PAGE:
Childhood vaccines and antibiotic use in low- and middle-income countries
Berkeley Public Health Contributor: Joseph Lewnard PhD
Here we show that vaccines that have recently been implemented in the World Health Organization’s Expanded Programme on Immunization reduce antibiotic consumption substantially among children under five years of age in LMICs.
For the Good of Us All:
Addressing the Needs of Our Unhoused Neighbors During the COVID-19 Pandemic
The Community Action Team is committed to bridging the gap between science and community in order to ensure the health and wellbeing of people experiencing homelessness. As the COVID-19 continues, social distancing measures and testing reveal the particular vulnerabilities of people experiencing homelesseness. Sheltering in place requires shelter, as well as testing and other resources.
In a report titled “For the Good of Us All,” the Community Action Team reviews what we know about COVID-19 and summarizes the public health principles in place to mitigate its spread. It then recommends actions to put in place during this pandemic to protect the society’s most vulnerable people.
In a report titled “For the Good of Us All,” the Community Action Team reviews the science and summarizes the public health principles related to SARS-CoV-2.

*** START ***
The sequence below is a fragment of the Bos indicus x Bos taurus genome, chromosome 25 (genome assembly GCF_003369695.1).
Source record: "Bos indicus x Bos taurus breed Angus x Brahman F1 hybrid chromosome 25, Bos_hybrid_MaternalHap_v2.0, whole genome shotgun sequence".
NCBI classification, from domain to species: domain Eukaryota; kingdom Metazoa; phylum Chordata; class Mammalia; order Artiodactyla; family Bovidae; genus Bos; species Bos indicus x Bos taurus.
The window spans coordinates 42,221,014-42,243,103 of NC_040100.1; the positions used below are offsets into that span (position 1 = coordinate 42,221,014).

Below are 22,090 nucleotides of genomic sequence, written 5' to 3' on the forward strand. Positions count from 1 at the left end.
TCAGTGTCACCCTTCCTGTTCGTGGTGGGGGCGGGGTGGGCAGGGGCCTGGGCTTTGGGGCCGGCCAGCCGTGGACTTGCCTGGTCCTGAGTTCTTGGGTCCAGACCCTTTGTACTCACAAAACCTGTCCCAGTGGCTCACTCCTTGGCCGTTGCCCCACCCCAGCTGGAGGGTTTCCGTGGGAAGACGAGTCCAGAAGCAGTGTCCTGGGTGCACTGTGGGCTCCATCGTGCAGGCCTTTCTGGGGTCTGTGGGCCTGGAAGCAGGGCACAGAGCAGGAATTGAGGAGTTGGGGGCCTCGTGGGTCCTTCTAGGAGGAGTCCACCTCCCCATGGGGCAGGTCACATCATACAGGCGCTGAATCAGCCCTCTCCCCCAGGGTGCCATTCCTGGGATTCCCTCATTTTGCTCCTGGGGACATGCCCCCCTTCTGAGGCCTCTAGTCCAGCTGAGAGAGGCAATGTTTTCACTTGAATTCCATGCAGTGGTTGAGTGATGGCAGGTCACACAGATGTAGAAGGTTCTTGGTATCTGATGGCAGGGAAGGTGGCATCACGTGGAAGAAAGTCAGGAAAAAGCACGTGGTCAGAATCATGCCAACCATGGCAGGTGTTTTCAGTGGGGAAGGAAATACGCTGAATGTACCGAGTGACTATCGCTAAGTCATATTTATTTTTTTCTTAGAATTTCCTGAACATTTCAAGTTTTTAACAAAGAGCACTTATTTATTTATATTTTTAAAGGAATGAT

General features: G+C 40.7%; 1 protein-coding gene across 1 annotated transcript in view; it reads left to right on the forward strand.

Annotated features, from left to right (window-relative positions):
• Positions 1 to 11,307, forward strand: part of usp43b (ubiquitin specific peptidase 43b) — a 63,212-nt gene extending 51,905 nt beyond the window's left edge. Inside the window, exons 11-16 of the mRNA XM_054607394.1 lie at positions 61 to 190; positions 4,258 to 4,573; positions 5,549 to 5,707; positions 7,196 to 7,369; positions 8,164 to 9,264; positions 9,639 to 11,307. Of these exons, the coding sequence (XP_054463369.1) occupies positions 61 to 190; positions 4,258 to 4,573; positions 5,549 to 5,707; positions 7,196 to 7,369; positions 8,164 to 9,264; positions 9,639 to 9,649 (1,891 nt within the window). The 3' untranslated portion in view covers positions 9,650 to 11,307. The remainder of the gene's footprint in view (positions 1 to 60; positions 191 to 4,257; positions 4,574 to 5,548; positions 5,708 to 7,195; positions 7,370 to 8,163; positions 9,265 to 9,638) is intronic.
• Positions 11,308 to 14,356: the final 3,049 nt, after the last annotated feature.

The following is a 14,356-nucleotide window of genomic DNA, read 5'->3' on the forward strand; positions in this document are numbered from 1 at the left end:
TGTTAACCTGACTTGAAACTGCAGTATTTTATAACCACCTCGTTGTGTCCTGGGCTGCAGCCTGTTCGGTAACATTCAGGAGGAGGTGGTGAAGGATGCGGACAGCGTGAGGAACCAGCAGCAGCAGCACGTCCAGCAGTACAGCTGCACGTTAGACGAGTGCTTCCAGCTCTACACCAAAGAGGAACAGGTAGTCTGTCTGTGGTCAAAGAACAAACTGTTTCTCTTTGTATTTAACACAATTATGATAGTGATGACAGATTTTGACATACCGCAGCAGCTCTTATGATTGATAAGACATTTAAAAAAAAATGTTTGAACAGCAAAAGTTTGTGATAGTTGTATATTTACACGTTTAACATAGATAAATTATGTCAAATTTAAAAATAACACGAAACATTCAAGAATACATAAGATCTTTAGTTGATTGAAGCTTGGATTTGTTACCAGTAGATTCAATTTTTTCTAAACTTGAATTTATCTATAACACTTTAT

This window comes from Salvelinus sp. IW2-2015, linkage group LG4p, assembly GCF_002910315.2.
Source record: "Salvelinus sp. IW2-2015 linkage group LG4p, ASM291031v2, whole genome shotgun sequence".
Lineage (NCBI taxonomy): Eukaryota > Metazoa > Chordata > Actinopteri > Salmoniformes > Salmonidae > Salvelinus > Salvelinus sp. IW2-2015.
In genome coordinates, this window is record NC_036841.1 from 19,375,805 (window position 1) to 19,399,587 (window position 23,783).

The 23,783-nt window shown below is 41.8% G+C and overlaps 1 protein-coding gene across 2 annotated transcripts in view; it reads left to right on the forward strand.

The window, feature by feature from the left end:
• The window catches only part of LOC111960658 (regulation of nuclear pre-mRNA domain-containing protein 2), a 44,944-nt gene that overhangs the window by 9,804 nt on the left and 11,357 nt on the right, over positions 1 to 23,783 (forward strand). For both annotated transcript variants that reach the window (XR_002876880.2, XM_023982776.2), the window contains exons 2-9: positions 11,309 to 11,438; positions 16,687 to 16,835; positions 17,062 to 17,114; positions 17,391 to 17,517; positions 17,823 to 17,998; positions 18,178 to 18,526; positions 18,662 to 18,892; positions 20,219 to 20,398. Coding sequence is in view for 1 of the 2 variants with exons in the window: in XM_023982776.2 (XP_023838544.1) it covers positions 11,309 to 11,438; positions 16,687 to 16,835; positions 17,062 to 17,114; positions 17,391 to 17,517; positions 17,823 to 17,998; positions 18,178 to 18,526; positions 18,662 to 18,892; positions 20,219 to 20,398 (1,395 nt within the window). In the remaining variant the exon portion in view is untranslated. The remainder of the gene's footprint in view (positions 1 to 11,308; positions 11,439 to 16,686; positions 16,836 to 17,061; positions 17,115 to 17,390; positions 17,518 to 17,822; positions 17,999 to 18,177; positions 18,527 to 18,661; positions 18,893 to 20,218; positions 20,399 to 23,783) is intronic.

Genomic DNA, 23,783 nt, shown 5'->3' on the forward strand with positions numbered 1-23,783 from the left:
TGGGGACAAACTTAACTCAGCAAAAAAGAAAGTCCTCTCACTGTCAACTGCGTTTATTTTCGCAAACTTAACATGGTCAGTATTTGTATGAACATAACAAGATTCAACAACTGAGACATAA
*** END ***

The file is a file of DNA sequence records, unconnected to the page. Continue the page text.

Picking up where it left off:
Raids on Immigrant Communities During the Pandemic Threaten the Country’s Public Health
The raids, detentions, and deportations conducted by the federal government are putting us all at risk, creating distrust, leading to overcrowding and forced detrimental movement, worsening a shortage of basic health equipment, and adversely affecting the social determinants of health of all. These actions threaten to overwhelm our public health system and fan the flames of the pandemic.
As a country, we have a historic opportunity to set our priorities straight.
The Journal of Urban Health:
Slum Health: Arresting COVID-19 and Improving Well-Being in Urban Informal Settlements
Here, we offer a set of practice and policy suggestions that aim to dampen the spread of COVID-19 based on the latest available science, (2) improve the likelihood of medical care for the urban poor whether or not they get infected, and (3) provide economic, social, and physical improvements and protections to the urban poor, including migrants, slum communities, and their residents, that can improve their long-term well-being.
Structure-Based Virtual Screening of a Natural Product Database to Identify Several Possible SARS-CoV-2 Main Protease Inhibitors
Berkeley Public Health Contributors: Martyn T. Smith
In the absence of an effective vaccine, there is an urgent need for therapies which can fight COVID-19 infection. Readily available compounds in foods and plants may be one source of anti-viral compounds. Here, natural product chemicals from the Nuclei of Bioassays, Ecophysiology and Biosynthesis of Natural Products Database (NuBBEDB) were screened against the main protease (Mpro) of SARS-CoV-2.